Leaving With Love
August 17, 2009
Sept 12 and 13
The time has come. After 13 years as music director of the Golden Gate Men’s Chorus (GGMC), Joseph Jennings has announced his retirement. Jennings’ farewell concert, which will showcase his ever-adventuresome choice of repertoire and his penchant for pushing his singers’ limits, comes on the heels of his departure as longtime music director of Chanticleer.
The concert, whose focus is love in its various and diverse manifestations, includes Arnold Schoenberg’s Verbundenheit (Obligation), Dr. Stan Hill’s David and Jonathan (Hill was a longtime director of the San Francisco Gay Men’s Chorus), and what is billed as Jan Sandström’s “hypnotic” work Singing Apes of Khao Yai. The latter is based on the legend of a princess who, having deceived her husband, was transformed into a male gibbon who had no choice but to sing his lament in the forest every morning.
For a change of pace, the concert also includes selections by artists as diverse as Andrew Lloyd Webber, Coldplay, Todd Rundgren, and the Beatles (could it possibly be All You Need Is Love?), plus additional choral works that focus on the subject of love. While I could speculate for days on possible sexual subtexts for Jennings’ choice of repertoire, it would be best to let things rise and fall as they may and simply take in the beauty of the music.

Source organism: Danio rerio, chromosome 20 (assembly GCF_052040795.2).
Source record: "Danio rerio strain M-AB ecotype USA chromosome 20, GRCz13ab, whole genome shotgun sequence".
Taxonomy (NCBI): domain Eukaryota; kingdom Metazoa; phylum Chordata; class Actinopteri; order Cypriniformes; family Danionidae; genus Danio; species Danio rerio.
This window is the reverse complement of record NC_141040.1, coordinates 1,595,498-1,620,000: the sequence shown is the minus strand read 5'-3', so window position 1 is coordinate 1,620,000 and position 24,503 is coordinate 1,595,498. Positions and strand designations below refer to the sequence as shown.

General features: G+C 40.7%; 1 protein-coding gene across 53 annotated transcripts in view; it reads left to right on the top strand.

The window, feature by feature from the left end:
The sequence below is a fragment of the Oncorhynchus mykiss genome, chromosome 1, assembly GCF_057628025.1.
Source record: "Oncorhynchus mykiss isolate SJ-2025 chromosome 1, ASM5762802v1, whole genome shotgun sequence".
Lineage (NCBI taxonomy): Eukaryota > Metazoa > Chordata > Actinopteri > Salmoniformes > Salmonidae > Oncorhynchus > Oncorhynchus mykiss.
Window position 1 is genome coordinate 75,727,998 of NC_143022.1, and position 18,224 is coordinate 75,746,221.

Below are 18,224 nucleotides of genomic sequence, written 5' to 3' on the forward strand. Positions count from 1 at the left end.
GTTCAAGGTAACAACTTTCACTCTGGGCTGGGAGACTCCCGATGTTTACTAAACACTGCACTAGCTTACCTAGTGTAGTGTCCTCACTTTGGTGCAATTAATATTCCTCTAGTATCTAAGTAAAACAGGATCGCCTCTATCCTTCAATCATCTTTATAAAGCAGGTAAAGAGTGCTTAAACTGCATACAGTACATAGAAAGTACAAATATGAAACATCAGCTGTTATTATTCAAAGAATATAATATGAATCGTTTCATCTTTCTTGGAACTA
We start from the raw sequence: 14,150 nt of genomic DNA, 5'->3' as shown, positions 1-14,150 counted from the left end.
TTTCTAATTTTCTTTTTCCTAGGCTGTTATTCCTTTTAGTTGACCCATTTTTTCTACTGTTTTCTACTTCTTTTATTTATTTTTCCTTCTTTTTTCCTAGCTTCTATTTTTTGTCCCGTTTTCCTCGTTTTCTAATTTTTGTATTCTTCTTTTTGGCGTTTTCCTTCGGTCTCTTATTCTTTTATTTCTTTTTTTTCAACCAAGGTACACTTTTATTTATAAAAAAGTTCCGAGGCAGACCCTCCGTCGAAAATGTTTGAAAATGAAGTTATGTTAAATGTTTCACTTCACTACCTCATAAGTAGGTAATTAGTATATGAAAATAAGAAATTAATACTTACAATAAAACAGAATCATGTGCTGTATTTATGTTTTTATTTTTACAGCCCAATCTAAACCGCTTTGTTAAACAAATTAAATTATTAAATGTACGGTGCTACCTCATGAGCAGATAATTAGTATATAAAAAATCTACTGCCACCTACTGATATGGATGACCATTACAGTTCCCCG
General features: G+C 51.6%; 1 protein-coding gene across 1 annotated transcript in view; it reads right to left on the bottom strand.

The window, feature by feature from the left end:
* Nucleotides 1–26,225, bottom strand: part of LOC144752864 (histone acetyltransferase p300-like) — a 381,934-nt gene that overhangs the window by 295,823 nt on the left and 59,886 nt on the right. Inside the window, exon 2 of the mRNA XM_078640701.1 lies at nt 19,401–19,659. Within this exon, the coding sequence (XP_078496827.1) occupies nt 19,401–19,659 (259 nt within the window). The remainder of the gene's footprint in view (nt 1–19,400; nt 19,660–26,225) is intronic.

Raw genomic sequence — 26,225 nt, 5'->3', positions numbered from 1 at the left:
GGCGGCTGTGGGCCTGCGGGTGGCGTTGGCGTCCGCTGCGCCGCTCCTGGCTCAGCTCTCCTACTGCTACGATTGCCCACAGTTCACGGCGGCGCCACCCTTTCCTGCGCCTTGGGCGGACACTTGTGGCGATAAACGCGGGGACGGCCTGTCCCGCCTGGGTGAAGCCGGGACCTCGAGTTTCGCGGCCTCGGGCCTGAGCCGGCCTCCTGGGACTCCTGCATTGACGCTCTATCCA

GGMC has come a long way since Dick Kramer, one of the key instigators of the gay choral movement in the U.S., founded it as the Dick Kramer Gay Men’s Chorale in 1982. Kramer envisioned a small men’s-ensemble, on the order of university men’s choruses of the 19th century. Since its reorganization as the Golden Gate Men’s Chorus in 1988, and Jennings’ arrival in 1996, the auditioned chorus of no more than 50 members has broadened its scope. Although it remains a member of the Gay and Lesbian Association of Choruses (GALA), GGMC’s membership is open to both gay and gay-supportive men of diverse ages and racial backgrounds.
Jason Victor Serinus is a music critic, professional whistler, and lecturer on classical vocal recordings. His credits includes Seattle Times, Listen, Opera News, Opera Now, American Record Guide, Stereophile, Classical Voice North America, Carnegie Hall Playbill, Gramophone, San Francisco Magazine, Stanford Live, Bay Area Reporter, San Francisco Examiner, AudioStream, and California Magazine.